Director of University Communications Ray Betzner said the most serious concern is students’ academic pursuits that are going to be interrupted by the evictions.

“We’re right here in the middle of the semester, and to have that interrupted by having to relocate [puts] a pretty big stress on students,” Betzner said.

Student tenants in Yorktown are encouraged to schedule an appointment with Capt. Eileen Bradley of Campus Safety Services.. She can be contacted at

“The responsibility of a lot of this relies on the landlord, but students need to be very aware of what potential restrictions may be on where they’re living,” Betzner said.

Smith is concerned that the evictions will force houses into abandonment in the coming years.
“This part of town is not bad,” Smith said. “I don’t know how long it’s going to stay this way, but I always said when I saw a boarded up house, that’s when I’m leaving.”

Brittany Diggs can be reached at


  1. Those absentee landlords in Yorktown knew about this ordinance after it was signed in February 2005. There were public hearings and media coverage at that time. They were soon approached by members of the Yorktown Stakeholders’ Committee with copies of the ordinance given to them each time we noticed construction activity in the different properties. It seems they gambled that the city would not enforce the legislation since the Licenses and Inspections Commissioner Robert Solvibile (under Mayor John Street) was inefficient in enforcing that law. In the meantime, the city lost three years worth of revenue from uncollected penalties for illegally housing students that have come and gone. This was like the children’s game of musical chairs, and this current crop of student renters are caught in the mix of a situation that is causing them a hardship.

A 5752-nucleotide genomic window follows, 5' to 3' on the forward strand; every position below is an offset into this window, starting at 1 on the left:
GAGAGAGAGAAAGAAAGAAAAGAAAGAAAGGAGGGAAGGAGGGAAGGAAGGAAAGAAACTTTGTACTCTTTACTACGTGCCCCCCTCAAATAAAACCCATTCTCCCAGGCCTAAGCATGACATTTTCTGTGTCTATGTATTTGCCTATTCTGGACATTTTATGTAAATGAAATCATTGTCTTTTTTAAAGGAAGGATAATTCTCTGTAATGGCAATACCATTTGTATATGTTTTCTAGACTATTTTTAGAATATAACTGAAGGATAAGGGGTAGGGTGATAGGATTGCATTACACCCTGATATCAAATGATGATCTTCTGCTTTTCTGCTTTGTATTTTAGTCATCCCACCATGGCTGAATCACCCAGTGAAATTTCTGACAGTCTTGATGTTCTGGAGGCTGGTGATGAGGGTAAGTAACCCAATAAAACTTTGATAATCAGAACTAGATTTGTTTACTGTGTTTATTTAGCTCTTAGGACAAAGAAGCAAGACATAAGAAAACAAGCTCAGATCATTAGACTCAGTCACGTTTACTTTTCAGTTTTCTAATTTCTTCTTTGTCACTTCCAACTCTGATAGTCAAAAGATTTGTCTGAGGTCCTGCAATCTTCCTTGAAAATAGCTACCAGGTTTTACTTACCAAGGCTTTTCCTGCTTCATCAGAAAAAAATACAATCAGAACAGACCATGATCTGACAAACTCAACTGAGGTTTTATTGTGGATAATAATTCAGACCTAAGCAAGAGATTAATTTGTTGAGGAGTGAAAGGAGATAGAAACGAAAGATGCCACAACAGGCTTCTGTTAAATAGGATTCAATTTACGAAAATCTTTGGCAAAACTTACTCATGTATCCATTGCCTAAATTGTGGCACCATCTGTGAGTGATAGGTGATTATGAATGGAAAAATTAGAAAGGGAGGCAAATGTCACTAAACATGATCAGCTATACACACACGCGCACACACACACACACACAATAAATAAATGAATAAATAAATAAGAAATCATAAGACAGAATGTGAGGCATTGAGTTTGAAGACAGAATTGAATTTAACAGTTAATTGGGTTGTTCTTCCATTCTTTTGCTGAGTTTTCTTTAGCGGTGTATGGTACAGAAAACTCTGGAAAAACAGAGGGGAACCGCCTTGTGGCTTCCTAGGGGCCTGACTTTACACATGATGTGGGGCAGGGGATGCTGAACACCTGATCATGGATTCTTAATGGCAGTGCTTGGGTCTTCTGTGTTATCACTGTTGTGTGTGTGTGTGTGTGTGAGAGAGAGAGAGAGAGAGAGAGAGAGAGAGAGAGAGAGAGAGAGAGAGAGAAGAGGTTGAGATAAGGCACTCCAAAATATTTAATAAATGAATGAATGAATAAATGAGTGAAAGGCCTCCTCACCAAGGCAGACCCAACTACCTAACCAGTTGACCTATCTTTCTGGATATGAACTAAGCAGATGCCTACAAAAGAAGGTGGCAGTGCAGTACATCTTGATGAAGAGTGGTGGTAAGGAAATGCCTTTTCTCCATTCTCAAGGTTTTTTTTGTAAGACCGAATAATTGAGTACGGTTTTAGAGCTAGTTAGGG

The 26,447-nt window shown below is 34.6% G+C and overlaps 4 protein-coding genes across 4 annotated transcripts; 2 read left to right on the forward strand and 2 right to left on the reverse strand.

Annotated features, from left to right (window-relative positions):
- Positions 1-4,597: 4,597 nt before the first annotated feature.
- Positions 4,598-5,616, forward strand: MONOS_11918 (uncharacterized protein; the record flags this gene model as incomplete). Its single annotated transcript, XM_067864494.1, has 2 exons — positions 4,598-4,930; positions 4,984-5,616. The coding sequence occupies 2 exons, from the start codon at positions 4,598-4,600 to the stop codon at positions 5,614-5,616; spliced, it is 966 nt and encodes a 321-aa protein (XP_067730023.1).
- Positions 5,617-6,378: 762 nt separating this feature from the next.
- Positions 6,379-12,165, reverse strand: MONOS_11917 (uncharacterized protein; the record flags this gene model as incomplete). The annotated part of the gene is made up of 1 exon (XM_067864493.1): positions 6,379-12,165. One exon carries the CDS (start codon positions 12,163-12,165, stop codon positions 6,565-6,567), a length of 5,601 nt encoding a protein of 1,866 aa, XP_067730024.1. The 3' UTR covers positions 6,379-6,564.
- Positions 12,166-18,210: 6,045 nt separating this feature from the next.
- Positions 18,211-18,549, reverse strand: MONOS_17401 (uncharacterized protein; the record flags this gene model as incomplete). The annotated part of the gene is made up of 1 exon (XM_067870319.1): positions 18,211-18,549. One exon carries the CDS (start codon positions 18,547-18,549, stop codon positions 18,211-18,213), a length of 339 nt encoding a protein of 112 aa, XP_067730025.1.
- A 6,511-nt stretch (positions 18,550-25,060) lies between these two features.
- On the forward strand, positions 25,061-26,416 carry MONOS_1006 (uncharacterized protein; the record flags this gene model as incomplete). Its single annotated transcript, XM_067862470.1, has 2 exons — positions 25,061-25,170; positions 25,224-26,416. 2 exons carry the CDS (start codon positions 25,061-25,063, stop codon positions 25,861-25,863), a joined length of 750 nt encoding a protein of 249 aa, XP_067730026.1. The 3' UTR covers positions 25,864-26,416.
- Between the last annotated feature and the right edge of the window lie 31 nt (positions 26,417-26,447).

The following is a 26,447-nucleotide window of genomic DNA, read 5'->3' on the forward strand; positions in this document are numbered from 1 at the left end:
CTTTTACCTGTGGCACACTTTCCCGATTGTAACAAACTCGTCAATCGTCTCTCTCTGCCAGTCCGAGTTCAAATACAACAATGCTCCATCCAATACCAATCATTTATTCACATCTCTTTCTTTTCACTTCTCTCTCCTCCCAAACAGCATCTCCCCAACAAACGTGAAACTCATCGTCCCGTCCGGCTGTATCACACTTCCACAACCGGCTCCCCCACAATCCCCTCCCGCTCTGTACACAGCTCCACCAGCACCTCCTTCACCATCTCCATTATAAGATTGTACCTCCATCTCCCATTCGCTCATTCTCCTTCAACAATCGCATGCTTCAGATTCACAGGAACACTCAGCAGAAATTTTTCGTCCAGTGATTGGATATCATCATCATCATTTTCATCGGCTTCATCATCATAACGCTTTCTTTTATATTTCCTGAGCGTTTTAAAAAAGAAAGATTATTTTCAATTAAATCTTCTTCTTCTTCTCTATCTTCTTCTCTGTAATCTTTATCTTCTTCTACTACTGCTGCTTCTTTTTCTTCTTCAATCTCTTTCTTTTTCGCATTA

The Temple University students and their parents should pursue legal action against their respective absentee landlords. There are definitely money damages that can be documented, e.g. moving expenses, security deposit, and rent collected in an illegal tenancy. These absentee landlords used fraud and deceit in offering and countersigning these leases. They made the students part and parcel to an illegal activity, thus creating a criminal as well as a civil wrong. The fraud aspect should entitle student plaintiffs to recover treble damages from the absentee landlords as punishment for willful misconduct.

  2. There is simply no precedent for an ordinance that restricts where “students” can live. The U.S. Supreme Court has approved ordinances which restrict the number of unrelated persons who can live together. That is clear. However, there has never been a federal case which tested the constitutionality of treating students differently from other persons.
    Students should be aware that the ordinance is currently the subject of a court challenge. Moreover, all the landlords I know have fully disclosed the ordinance to their tenants. The letters from L & I, from what I understand, were very general in their wording: they said the students “may” be evicted, not that they “will” be evicted.

  3. the city of philadelphia needs to either enforce the laws that are on the books or not. there is nothing “special” about york town. when Philadelphia is ready to hold ALL absent landlords to the same standards, then the student should be evicted along with the whole city.